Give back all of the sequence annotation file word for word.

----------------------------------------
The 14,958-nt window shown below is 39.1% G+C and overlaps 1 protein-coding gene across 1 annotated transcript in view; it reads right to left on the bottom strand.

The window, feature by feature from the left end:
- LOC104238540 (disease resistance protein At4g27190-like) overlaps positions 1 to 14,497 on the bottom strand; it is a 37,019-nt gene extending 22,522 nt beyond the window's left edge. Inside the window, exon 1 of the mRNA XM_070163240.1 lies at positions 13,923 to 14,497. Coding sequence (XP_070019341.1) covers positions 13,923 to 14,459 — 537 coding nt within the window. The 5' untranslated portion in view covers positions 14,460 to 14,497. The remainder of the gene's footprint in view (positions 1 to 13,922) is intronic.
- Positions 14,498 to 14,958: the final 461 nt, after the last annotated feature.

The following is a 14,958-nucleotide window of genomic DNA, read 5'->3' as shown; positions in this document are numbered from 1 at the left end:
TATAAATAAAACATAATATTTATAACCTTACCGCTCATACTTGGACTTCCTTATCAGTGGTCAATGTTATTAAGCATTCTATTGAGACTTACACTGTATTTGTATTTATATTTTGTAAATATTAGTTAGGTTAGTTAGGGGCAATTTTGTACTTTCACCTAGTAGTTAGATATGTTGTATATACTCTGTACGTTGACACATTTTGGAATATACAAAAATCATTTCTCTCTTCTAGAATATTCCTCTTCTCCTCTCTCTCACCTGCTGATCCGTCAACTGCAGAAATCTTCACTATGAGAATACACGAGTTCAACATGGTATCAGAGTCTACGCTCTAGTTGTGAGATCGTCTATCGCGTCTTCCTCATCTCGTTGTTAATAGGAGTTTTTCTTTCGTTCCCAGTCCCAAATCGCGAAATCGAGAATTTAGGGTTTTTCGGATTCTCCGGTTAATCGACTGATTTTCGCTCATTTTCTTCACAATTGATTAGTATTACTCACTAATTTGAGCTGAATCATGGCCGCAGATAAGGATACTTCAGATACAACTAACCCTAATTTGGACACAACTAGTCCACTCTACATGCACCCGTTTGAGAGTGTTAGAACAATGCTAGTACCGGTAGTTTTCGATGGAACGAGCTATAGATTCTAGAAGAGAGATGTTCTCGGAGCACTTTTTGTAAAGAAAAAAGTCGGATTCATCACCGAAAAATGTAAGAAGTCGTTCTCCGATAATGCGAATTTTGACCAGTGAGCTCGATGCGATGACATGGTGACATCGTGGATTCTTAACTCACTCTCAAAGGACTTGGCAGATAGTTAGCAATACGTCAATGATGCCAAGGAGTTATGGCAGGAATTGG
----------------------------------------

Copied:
The 14,958-nt window shown below is 39.1% G+C and overlaps 1 protein-coding gene across 1 annotated transcript in view; it reads right to left on the bottom strand.

The window, feature by feature from the left end:
- LOC104238540 (disease resistance protein At4g27190-like) overlaps positions 1 to 14,497 on the bottom strand; it is a 37,019-nt gene extending 22,522 nt beyond the window's left edge. Inside the window, exon 1 of the mRNA XM_070163240.1 lies at positions 13,923 to 14,497. Coding sequence (XP_070019341.1) covers positions 13,923 to 14,459 — 537 coding nt within the window. The 5' untranslated portion in view covers positions 14,460 to 14,497. The remainder of the gene's footprint in view (positions 1 to 13,922) is intronic.
- Positions 14,498 to 14,958: the final 461 nt, after the last annotated feature.

The following is a 14,958-nucleotide window of genomic DNA, read 5'->3' as shown; positions in this document are numbered from 1 at the left end:
TATAAATAAAACATAATATTTATAACCTTACCGCTCATACTTGGACTTCCTTATCAGTGGTCAATGTTATTAAGCATTCTATTGAGACTTACACTGTATTTGTATTTATATTTTGTAAATATTAGTTAGGTTAGTTAGGGGCAATTTTGTACTTTCACCTAGTAGTTAGATATGTTGTATATACTCTGTACGTTGACACATTTTGGAATATACAAAAATCATTTCTCTCTTCTAGAATATTCCTCTTCTCCTCTCTCTCACCTGCTGATCCGTCAACTGCAGAAATCTTCACTATGAGAATACACGAGTTCAACATGGTATCAGAGTCTACGCTCTAGTTGTGAGATCGTCTATCGCGTCTTCCTCATCTCGTTGTTAATAGGAGTTTTTCTTTCGTTCCCAGTCCCAAATCGCGAAATCGAGAATTTAGGGTTTTTCGGATTCTCCGGTTAATCGACTGATTTTCGCTCATTTTCTTCACAATTGATTAGTATTACTCACTAATTTGAGCTGAATCATGGCCGCAGATAAGGATACTTCAGATACAACTAACCCTAATTTGGACACAACTAGTCCACTCTACATGCACCCGTTTGAGAGTGTTAGAACAATGCTAGTACCGGTAGTTTTCGATGGAACGAGCTATAGATTCTAGAAGAGAGATGTTCTCGGAGCACTTTTTGTAAAGAAAAAAGTCGGATTCATCACCGAAAAATGTAAGAAGTCGTTCTCCGATAATGCGAATTTTGACCAGTGAGCTCGATGCGATGACATGGTGACATCGTGGATTCTTAACTCACTCTCAAAGGACTTGGCAGATAGTTAGCAATACGTCAATGATGCCAAGGAGTTATGGCAGGAATTGG